Saturday, April 25, 2009

Penny Wise; Pound Foolish

Contrary to Communist mythology, the Western capitalist democracies did not try very hard to counter the 1917 Russian revolution. There were some small missions by military units but no real effort. On the contrary, motivated by other priorities, distaste for intervention, and opposition from their domestic lefts, Britain and France did little. They did not support Poland’s requests for help when it might well have brought down the new-born Bolshevik government. Nor did they aid independent republics established in Byelorussia, Ukraine, Azerbaijan, Georgia, Armenia, and other places.

In response to this policy, Winston Churchill wrote to British Prime Minister David Lloyd George in July 1920: "We are deliberately throwing away piecemeal the friends who could have helped us. Halfhearted war is being followed by halfhearted peace. We are going, I fear, to lose both, and be left alone….We are just crumbling our power away."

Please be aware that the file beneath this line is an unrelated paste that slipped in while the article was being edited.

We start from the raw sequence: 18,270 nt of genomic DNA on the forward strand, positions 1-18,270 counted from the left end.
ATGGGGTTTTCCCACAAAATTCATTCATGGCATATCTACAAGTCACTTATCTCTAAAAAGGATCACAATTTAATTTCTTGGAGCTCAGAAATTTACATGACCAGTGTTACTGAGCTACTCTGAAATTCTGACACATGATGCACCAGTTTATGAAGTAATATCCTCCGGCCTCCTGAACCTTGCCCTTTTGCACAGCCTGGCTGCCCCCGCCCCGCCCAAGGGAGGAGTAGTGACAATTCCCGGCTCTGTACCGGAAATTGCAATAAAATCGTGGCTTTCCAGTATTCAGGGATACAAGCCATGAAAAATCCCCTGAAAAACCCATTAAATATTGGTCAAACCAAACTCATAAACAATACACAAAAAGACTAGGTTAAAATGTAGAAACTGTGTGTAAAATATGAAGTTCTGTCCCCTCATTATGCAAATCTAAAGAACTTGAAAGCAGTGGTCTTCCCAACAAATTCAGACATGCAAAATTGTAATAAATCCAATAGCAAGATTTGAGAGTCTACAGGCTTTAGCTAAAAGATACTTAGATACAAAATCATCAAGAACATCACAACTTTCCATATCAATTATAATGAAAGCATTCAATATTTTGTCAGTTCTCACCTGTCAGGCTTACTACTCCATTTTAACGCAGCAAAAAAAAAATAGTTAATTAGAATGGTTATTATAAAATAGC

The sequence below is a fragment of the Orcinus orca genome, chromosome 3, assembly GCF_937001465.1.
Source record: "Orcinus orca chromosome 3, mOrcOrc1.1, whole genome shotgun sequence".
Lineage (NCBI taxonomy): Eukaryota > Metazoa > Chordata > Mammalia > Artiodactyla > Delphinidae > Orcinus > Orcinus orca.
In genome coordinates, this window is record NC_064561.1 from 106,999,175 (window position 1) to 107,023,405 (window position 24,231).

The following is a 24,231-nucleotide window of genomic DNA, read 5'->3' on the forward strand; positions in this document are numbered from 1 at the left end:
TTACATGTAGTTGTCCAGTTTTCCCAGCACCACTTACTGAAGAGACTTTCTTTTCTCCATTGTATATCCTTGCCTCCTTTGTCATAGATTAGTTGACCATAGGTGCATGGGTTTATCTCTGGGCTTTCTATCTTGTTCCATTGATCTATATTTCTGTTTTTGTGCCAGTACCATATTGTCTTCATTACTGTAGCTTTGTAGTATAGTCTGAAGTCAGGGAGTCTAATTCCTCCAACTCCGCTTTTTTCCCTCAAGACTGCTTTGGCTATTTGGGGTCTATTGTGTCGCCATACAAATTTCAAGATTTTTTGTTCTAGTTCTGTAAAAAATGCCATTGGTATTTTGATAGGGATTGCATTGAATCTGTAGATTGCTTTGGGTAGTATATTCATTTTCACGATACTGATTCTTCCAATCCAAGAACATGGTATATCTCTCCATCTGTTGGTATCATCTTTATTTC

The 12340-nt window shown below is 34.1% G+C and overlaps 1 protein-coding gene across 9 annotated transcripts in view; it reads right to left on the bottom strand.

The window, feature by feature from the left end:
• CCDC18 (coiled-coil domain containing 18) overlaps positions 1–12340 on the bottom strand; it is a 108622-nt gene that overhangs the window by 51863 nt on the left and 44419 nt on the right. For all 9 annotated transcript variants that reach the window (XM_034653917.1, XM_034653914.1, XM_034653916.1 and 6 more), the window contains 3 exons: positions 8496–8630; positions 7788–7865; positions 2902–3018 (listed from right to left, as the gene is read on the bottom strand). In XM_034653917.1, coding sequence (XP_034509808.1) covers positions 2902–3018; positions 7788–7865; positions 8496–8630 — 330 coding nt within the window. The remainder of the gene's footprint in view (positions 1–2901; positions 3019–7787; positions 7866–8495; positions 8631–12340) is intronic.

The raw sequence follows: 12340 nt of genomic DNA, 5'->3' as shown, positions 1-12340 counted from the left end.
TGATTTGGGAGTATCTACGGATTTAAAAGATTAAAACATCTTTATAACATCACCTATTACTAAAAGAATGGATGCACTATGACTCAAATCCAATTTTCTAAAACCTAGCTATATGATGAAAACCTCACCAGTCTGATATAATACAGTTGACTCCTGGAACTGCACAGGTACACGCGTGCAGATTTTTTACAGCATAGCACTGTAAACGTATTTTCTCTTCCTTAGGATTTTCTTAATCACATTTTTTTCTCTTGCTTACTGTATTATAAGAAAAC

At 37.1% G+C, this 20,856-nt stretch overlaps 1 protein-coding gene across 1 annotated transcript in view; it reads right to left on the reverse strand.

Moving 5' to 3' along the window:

By today’s standards, and even those prevalent back then, the French and British were acting nobly, letting countries (or at least those with the most guns in them) battle things out on their own, avoiding violent entanglements, acting in a “non-imperialist” manner, yet the result was a 75-year-long dictatorship over the USSR’s citizens, the creation of millions of victims elsewhere, and the costs of World War Two (Nazi Germany being a reaction against and in some ways copying the USSR; Soviet Russia and Germany being allies from the 1920s; Stalin’s alliance with Hitler giving the green light for the beginning of the war through the German-Soviet invasion of Poland)

Today, the unwillingness to counter (and often even to coddle) radical forces and ideologies—so visible in dealings with countries like Iran, Syria and North Korea or movements like Hamas and Hizballah—brings short-term self-congratulation and avoidance of trouble. In the long run, it is ensuring decades of strife and bloodshed.

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